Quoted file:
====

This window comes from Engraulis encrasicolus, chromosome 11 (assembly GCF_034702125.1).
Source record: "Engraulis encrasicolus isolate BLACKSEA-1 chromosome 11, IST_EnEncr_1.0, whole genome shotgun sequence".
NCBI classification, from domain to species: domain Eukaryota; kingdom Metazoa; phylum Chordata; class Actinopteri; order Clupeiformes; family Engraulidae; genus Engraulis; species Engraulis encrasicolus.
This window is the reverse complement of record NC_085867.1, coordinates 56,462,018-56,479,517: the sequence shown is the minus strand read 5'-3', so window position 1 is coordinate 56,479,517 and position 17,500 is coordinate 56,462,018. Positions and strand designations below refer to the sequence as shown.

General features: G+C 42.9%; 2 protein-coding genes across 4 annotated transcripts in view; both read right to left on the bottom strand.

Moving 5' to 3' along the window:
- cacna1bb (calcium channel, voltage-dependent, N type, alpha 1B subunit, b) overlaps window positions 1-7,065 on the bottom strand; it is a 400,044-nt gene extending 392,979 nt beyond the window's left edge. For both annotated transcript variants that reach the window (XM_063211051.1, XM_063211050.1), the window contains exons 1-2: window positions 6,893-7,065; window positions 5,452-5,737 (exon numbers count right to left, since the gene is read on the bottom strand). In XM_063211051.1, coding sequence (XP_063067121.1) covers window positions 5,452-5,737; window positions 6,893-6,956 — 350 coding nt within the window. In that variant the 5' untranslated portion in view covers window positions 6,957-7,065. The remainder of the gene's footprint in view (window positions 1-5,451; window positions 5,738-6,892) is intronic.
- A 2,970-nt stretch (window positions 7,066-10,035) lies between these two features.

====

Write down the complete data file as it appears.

This window comes from Engraulis encrasicolus, chromosome 11 (assembly GCF_034702125.1).
Source record: "Engraulis encrasicolus isolate BLACKSEA-1 chromosome 11, IST_EnEncr_1.0, whole genome shotgun sequence".
NCBI classification, from domain to species: domain Eukaryota; kingdom Metazoa; phylum Chordata; class Actinopteri; order Clupeiformes; family Engraulidae; genus Engraulis; species Engraulis encrasicolus.
This window is the reverse complement of record NC_085867.1, coordinates 56,462,018-56,479,517: the sequence shown is the minus strand read 5'-3', so window position 1 is coordinate 56,479,517 and position 17,500 is coordinate 56,462,018. Positions and strand designations below refer to the sequence as shown.

General features: G+C 42.9%; 2 protein-coding genes across 4 annotated transcripts in view; both read right to left on the bottom strand.

Moving 5' to 3' along the window:
- cacna1bb (calcium channel, voltage-dependent, N type, alpha 1B subunit, b) overlaps window positions 1-7,065 on the bottom strand; it is a 400,044-nt gene extending 392,979 nt beyond the window's left edge. For both annotated transcript variants that reach the window (XM_063211051.1, XM_063211050.1), the window contains exons 1-2: window positions 6,893-7,065; window positions 5,452-5,737 (exon numbers count right to left, since the gene is read on the bottom strand). In XM_063211051.1, coding sequence (XP_063067121.1) covers window positions 5,452-5,737; window positions 6,893-6,956 — 350 coding nt within the window. In that variant the 5' untranslated portion in view covers window positions 6,957-7,065. The remainder of the gene's footprint in view (window positions 1-5,451; window positions 5,738-6,892) is intronic.
- A 2,970-nt stretch (window positions 7,066-10,035) lies between these two features.